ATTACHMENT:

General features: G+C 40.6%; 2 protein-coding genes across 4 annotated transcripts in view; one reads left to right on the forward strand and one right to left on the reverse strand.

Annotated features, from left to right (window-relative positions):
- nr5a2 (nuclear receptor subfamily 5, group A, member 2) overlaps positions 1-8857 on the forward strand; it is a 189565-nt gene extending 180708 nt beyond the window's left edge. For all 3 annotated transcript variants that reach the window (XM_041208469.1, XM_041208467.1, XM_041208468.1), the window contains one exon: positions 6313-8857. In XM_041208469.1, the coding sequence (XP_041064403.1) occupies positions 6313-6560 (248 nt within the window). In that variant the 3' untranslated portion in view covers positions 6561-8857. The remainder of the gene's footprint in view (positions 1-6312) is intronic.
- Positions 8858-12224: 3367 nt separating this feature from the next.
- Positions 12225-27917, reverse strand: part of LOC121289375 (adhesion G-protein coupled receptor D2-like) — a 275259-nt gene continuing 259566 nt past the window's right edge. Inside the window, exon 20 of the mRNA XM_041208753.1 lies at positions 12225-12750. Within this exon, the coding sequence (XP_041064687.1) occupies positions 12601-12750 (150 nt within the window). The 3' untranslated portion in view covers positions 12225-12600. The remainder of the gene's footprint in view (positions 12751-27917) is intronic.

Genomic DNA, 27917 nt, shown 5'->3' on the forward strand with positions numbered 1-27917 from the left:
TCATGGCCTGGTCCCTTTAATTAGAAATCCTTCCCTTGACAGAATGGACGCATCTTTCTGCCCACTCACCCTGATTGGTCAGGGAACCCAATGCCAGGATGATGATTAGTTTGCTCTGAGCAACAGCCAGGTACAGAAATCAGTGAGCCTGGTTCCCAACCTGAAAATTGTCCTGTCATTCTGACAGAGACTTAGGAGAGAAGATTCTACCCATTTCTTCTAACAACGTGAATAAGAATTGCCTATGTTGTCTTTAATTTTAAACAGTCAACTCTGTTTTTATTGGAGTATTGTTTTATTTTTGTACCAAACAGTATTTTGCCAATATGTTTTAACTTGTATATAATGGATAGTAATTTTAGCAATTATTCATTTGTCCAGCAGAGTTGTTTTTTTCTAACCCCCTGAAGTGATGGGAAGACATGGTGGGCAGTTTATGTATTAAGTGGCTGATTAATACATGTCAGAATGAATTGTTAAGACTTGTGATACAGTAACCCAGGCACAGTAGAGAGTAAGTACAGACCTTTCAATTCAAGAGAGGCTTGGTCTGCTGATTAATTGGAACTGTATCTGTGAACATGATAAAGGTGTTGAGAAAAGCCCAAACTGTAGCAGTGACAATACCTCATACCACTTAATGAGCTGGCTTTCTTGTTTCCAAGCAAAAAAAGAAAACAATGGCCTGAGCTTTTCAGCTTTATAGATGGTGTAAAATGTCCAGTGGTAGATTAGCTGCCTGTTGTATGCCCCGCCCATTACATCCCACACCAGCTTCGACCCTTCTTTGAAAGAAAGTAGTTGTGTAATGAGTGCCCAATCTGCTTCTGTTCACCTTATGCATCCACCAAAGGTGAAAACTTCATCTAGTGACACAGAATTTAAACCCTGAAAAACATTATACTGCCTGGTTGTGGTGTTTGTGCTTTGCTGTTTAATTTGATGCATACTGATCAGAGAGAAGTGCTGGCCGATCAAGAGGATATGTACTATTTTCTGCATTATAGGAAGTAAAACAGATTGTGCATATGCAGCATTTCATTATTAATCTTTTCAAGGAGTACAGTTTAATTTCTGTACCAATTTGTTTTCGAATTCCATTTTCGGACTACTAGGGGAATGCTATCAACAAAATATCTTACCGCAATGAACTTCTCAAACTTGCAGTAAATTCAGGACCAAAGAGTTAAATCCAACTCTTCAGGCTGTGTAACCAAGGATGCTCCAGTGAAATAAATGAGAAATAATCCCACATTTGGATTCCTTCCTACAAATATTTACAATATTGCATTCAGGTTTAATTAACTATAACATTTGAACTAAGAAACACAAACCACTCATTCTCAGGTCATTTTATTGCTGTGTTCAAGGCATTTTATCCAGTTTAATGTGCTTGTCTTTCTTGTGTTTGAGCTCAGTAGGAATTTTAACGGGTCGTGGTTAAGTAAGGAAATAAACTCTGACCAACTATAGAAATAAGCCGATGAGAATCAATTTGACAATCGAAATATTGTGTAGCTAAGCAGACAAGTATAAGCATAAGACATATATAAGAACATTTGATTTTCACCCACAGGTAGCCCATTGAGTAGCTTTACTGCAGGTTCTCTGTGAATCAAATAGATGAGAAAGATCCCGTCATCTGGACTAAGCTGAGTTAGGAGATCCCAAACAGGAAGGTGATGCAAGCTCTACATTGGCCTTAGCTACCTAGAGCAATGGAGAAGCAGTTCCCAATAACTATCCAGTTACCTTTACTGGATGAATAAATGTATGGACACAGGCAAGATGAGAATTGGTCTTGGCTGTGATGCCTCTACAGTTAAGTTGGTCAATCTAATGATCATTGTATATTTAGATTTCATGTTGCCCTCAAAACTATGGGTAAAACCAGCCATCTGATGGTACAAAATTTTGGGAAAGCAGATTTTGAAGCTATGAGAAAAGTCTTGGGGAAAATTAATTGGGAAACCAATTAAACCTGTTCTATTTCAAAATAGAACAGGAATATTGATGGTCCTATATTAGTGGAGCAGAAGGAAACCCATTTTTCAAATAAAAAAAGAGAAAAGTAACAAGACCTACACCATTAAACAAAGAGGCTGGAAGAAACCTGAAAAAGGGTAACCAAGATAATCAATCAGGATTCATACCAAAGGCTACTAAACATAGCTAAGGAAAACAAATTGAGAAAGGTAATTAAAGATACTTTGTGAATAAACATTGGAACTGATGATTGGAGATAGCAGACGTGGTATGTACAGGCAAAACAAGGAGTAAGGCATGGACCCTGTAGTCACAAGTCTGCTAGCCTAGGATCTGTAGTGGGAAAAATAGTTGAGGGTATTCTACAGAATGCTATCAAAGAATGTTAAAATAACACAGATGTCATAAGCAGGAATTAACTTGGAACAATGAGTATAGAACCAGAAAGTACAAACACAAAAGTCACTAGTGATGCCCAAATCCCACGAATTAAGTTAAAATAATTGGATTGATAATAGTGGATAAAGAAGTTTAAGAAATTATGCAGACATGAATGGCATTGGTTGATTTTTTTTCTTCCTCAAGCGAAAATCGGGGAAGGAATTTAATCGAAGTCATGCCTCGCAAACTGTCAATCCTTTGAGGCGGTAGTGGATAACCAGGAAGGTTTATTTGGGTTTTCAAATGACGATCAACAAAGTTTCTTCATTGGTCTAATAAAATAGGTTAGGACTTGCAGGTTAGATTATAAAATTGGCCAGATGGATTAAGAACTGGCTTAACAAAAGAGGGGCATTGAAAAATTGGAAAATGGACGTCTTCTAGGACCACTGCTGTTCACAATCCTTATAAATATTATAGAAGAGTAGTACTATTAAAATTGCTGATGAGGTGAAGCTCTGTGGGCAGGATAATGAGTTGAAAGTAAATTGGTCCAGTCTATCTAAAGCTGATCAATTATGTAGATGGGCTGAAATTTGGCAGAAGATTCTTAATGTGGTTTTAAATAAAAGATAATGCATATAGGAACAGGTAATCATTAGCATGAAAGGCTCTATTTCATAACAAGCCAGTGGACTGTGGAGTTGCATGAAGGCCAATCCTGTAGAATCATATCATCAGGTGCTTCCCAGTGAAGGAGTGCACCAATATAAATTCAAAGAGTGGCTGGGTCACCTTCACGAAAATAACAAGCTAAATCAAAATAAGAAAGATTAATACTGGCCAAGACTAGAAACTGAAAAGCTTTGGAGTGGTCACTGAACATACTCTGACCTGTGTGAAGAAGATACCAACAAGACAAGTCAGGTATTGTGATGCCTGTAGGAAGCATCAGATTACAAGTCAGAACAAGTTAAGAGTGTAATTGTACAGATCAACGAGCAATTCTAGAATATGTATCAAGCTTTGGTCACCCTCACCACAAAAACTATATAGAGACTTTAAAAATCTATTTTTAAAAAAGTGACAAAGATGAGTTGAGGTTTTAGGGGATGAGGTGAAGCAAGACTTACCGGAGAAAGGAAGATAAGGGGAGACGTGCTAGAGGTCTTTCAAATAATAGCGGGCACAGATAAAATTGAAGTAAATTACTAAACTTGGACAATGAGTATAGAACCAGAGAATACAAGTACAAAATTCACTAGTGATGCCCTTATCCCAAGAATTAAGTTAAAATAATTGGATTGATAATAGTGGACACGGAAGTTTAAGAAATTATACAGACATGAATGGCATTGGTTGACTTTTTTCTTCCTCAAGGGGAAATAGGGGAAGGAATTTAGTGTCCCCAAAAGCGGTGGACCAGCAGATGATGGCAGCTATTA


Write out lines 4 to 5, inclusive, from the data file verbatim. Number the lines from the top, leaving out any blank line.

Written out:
- Positions 8858-12224: 3367 nt separating this feature from the next.
- Positions 12225-27917, reverse strand: part of LOC121289375 (adhesion G-protein coupled receptor D2-like) — a 275259-nt gene continuing 259566 nt past the window's right edge. Inside the window, exon 20 of the mRNA XM_041208753.1 lies at positions 12225-12750. Within this exon, the coding sequence (XP_041064687.1) occupies positions 12601-12750 (150 nt within the window). The 3' untranslated portion in view covers positions 12225-12600. The remainder of the gene's footprint in view (positions 12751-27917) is intronic.